A Response to the Shooting in Orlando

From Fr. Adam Thomas
June 13, 2016

By now, I am sure you all have seen the horrific news reports coming from Orlando, Florida in the aftermath of the worst mass shooting in United States history. It happened in the wee hours of Sunday morning before our church services, but I was unaware until I returned home from the parish picnic. Ever since, I have been alternating between prayers, tears, and the anguished silence of fearful disbelief.

I do not, cannot, and will never understand the hate that spurs such acts of malevolence. It is utterly foreign to most people, and yet it seems to touch each of us directly or indirectly with its withering hand. We can respond with reciprocal hate, but that’s not what Jesus taught us. He only knew one way, and that is the way of love.

Indeed, I could not write this to you before I first reached out to one of my best friends from college. I sent him my love over Facebook because sharing love with somebody — anybody — is the only thing we can do, in the end, to destroy the insidious power of hate. This sharing of love won’t make the headlines like the shootings do. This sharing of love won’t reverse the tragedies that scar families, communities, nations. But this sharing of love will be the quiet, silently weeping center at which we find God, whose heart is breaking along with ours.

My friend told me that the only thing he and his friends could do on Sunday afternoon was go dance their hearts out at the D.C. Pride festival – their way of standing in solidarity and love with those who died at the nightclub in Orlando. In an odd coincidence, or a movement of the Holy Spirit, this friend has been on my mind recently ever since I read Philip Kuepper’s new book of poetry. You see, my friend was a rower at college, and I never understood his desire to get up at five in the morning to row; that is, until I read Philip’s poetry. Here is my favorite poem from Philip’s collection A Sea to Row By. It’s called “After the Thaw.”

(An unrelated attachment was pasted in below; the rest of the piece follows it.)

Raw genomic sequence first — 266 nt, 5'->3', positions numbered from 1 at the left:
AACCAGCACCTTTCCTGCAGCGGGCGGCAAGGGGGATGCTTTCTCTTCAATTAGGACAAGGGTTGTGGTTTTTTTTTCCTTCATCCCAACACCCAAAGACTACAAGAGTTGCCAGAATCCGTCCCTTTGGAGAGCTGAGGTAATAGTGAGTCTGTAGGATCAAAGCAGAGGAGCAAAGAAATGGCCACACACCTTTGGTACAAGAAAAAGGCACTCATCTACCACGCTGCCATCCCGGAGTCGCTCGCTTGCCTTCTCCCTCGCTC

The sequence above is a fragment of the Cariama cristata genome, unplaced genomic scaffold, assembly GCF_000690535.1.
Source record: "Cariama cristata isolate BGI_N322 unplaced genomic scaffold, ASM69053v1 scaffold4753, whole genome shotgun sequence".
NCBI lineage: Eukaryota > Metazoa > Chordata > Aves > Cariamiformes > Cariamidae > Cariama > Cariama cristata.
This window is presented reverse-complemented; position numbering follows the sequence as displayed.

All the way down
from the country
he rode hopeful
past the cold
clear rills, past
creeks afroth with run-off,

toward the bay –
would it be asweep with light,
as he imagined it –
where he would meet the crew
whom he would become
one of.

Wth them he would be
the rower he always was,
only more so, once he was
pulling oar in rhythm with them.
If asked, it was this
he would define as love.

Pulling in rhythm together, sliding through the water; one heartbeat, one breath, one strength. “If asked, it was this / he would define as love.” Acts of terror and hate seek to destroy this definition of love. Such acts ask the horrible question, “Can your love survive this? Can your love survive the scuttling of the boat and the crashing waves of hate?

Our faith in the resurrection of Jesus Christ provides one answer to this question and one answer only. Can your love survive hate? “Yes, because Christ’s love already has.”

Please join me in lifting up the people of Orlando and especially the families of the people killed from our broken hearts to the broken heart of God. Please join me in reaching out to your LGBT family, friends, and colleagues and sharing your love with them. And please join me in continuing to row together, pulling in rhythm with God and all the forces of love that will not be capsized by terror and hate. For pulling together in rhythm: what a definition of love.

2 thoughts on “A Response to the Shooting in Orlando

  1. Karen Hall says:

    Thank you, Father Adam, for your heartfelt and thoughtful words. I am proud to be a part of the St. Mark’s family.

  2. Ken carlson says:

    Your majestic words have a way of divinely painting a picture in the mind and spirit which captures the heart and inspires the soul. I too am proud to be part of the St. Mark’s family with you as the coxswain.

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